|NOVY BYDZOV: Hradec Kralove, Bohemia|
cemetery photo. cemetery photo. town website. History with photo: "From the 16th century, there was a large Jewish neighbourhood in the area of the monastery. The only part of this neighbourhood preserved is a newer Synagogue (presently the chapel of the Evangelical Church of Czech Brethren) ... In the southern part of the town, opposite the Sokol Hall, there is a well-preserved Jewish cemetery." [February 2009]
Cemetery is open by prior arrangement with the museum, phone: +420 495 493 086. Information Center and Public Library, Husova třída 1370, 504 01 Nový Bydžov, phone: +420 495 493 269. www.czcom.cz/pub/knihovna
Situated near Hradec Králové and Chlumec nad Cidlinou* on the river Cidlina, the town was the property of the Vartemberg family as early as in the year 1325, in 1516 it passed into the hands of the Pernstein family and since 1548 it was in the holding of the Wallensteins. In 1569 Nový Bydžov was exempt by payment from servitude and became the royal dowry town. During the years 1751-1784 it was the royal seat of the newly created Nový Bydžov region which included the Krkonoše Mountains from Vrchlabí through Jilemnice, Nová Paka, Jičín, Hořice, Nový Bydžov, Chlumec nad Cidlinou and Poděbrady as far as Sadská. In 1784 the seat of the region was transferred to Jičín due to its location, but the name of the region remained until 1850. Nový Bydžov, from 1850 until 1960, was the district center. After districts were abolished, it continued as the natural center of the region. Jews are first mentioned in town records of 1514, but the old cemetery, the third largest in the Czech Republic, dates from 1520. The oldest tombstones date from the mid-17th century. A synagogue was mentioned in 1559 (renovated in 1660 and 1838) with ten Jewish families were recorded in 1570. "Between 1656 and 1670 Jews sold salt. After a case of plague, the community was temporarily expelled, some of its member founding communities in surrounding villages. There were 90 Jewish families in Novy Bydzov in 1724. Three years later they were segregated from Christians in a special quarter. Expellees from Prague in 1744 reinforced the community. In 1750 Mendel of Novy Bydzov was burnt at the stake in connection with the emergence of the sect of the "Abrahamites". There were 37 Jewish houses in 1786. A new cemetery was consecrated in 1885 (still in existence). Some of the 838 members of the community in 1893 lived in the 35 surrounding villages. The old Jewish quarter burned in 1903. In 1930 the community numbered 148 (2.1% of the total population). ...During the Holocaust 98 Jews were deported to *Theresienstadt and from there to the death camps in 1942; one only ... returned [although admittedly] more survivors were taken directly the way to western Europe to the DP camps for emigration]]. The collaboration of the local population and of the local government with the Nazi authorities is never mentioned]. Synagogue equipment and documents were transferred to the Central Jewish Museum in Prague. No congregation was reestablished after the Holocaust." Source [February 2009]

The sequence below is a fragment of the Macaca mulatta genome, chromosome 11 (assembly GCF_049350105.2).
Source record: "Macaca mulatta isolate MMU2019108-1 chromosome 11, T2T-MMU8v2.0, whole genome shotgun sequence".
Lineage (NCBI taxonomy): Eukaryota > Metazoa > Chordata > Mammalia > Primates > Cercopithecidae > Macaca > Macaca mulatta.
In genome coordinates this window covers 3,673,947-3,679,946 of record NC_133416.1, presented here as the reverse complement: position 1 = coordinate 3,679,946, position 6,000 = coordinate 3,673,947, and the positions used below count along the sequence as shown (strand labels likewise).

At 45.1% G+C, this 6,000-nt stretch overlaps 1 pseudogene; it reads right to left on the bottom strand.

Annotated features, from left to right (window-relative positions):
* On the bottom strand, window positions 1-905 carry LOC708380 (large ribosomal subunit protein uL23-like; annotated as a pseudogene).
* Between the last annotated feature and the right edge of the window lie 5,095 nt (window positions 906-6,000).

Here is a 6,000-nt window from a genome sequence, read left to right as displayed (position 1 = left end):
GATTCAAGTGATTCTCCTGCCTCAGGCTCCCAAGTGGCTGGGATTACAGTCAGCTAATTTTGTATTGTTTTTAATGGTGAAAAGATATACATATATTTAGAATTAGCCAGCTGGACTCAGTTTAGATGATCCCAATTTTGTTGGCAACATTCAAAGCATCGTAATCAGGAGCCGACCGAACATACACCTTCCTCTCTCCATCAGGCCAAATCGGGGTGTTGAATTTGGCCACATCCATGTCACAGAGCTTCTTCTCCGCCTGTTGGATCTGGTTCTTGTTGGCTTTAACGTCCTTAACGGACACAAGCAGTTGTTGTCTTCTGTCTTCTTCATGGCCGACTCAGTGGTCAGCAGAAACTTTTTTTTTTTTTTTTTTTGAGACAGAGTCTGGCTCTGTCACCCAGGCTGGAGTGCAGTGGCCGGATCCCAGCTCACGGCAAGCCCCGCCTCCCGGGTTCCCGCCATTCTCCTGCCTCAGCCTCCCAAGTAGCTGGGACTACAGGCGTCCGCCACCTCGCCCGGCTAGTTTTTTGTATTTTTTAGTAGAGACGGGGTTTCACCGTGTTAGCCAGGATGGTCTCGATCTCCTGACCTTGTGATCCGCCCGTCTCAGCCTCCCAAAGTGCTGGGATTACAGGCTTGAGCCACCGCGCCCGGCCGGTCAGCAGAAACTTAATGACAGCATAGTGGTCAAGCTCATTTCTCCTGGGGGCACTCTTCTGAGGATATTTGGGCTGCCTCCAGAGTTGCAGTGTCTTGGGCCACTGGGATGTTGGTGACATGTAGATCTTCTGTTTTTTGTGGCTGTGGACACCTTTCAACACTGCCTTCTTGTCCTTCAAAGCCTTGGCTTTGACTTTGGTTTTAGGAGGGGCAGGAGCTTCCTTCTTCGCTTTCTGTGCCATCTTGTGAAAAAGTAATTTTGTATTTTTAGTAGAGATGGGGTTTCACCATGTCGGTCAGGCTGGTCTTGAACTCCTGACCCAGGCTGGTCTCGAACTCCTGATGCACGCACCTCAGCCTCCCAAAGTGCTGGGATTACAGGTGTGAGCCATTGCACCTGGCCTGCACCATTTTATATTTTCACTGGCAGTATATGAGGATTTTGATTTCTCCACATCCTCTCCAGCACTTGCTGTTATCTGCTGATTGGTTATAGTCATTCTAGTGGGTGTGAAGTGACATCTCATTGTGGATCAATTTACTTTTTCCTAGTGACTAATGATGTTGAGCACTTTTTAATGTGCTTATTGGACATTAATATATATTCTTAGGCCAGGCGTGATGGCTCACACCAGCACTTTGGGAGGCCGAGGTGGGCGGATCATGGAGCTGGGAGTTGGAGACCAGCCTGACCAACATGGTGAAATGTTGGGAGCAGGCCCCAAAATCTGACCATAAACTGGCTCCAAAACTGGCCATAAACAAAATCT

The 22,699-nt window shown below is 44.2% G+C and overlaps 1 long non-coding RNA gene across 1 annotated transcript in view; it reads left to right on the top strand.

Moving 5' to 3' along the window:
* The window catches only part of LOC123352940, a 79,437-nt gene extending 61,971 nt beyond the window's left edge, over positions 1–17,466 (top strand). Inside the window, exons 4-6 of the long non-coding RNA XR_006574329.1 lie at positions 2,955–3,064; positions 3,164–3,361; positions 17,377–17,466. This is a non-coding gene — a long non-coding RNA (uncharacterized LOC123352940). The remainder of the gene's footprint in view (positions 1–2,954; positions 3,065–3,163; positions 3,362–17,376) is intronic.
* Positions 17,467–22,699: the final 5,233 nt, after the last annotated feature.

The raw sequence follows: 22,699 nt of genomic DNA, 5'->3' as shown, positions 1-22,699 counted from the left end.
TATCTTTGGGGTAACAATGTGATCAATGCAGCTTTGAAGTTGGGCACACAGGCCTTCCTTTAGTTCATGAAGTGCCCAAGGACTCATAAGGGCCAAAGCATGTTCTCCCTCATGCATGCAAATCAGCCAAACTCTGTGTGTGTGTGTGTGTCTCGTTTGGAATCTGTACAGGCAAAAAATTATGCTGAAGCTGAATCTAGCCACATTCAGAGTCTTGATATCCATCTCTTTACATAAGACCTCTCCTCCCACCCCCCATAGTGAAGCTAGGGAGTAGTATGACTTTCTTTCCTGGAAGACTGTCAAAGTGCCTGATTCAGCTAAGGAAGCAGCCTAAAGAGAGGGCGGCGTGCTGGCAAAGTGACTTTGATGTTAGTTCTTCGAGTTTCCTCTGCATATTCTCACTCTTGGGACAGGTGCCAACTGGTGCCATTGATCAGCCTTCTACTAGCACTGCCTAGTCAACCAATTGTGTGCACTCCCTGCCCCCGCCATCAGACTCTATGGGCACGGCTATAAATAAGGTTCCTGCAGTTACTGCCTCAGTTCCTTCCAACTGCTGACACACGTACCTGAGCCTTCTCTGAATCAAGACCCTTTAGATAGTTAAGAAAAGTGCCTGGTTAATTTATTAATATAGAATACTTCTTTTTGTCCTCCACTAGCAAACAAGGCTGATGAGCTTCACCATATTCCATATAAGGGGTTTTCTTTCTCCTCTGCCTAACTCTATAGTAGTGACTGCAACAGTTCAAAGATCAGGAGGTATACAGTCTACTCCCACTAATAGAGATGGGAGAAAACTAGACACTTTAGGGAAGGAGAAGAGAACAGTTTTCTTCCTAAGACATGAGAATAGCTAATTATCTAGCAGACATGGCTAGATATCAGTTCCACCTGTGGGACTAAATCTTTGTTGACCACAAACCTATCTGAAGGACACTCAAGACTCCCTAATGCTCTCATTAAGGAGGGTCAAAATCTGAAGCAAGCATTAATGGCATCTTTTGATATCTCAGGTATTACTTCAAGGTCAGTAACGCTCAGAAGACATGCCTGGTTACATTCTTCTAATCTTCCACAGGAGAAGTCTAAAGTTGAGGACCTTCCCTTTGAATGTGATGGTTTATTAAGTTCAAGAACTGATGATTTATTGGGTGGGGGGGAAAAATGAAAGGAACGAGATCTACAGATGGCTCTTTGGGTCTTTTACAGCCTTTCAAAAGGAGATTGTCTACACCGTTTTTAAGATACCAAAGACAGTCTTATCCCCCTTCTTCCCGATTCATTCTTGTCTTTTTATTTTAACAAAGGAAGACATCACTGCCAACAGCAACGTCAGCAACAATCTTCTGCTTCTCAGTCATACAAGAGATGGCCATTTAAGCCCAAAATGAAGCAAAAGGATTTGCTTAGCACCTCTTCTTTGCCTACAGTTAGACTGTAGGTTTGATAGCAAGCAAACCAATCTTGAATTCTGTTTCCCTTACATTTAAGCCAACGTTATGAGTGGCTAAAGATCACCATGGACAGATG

NOVY BYDZOV I: US Commission No. CZCE000373
Alternate name: Beu-Bydzow; Neu Bidschow; and Ney-Bydschow in German. Novy Bydzov is located in Bohemia, Hradec Kralove at 50°14′25″N 15°29′31″E , 22 km WNW of Hradec Kralove. Cemetery: old cemetery: 400 meters SSW of the square, access of Revolucni Street. Present town population is 5,000-25,000 with no Jews.
Earliest known Jewish community was probably last half of 16th century. 1930 Jewish population was 84. Expulsion of some families reduced the 1536 Jewish community. Peak Jewish population was in second half of 19th century with about 1,200 people. After disastrous conflagration of Jewish quarter in 1901, Jews moved to big towns. A semi-Christian/semi-Judaic clandestine sect called "Israelites" existed in Eern Bohemia in 1740's. Three members of sect were executed and many imprisoned. Rabbi Mendl from Novy Bydzov was burned at the stake in 1750 as the "moral father" of this movement. The Jewish landmarked cemetery originated in 1520 with last known Conservative Jewish burial about 1885. Chlumec nad Cidlinou and Barchucek (Ger: Klein-Barchow and Klein-Barchau), 9 km and 4 km away, used site. The flat urban location has no sign or marker. Reached by crossing a private factory, access is open with permission with a broken masonry wall, a continuous fence, and locking gate. The approximate size of cemetery is now 0.7045 ha.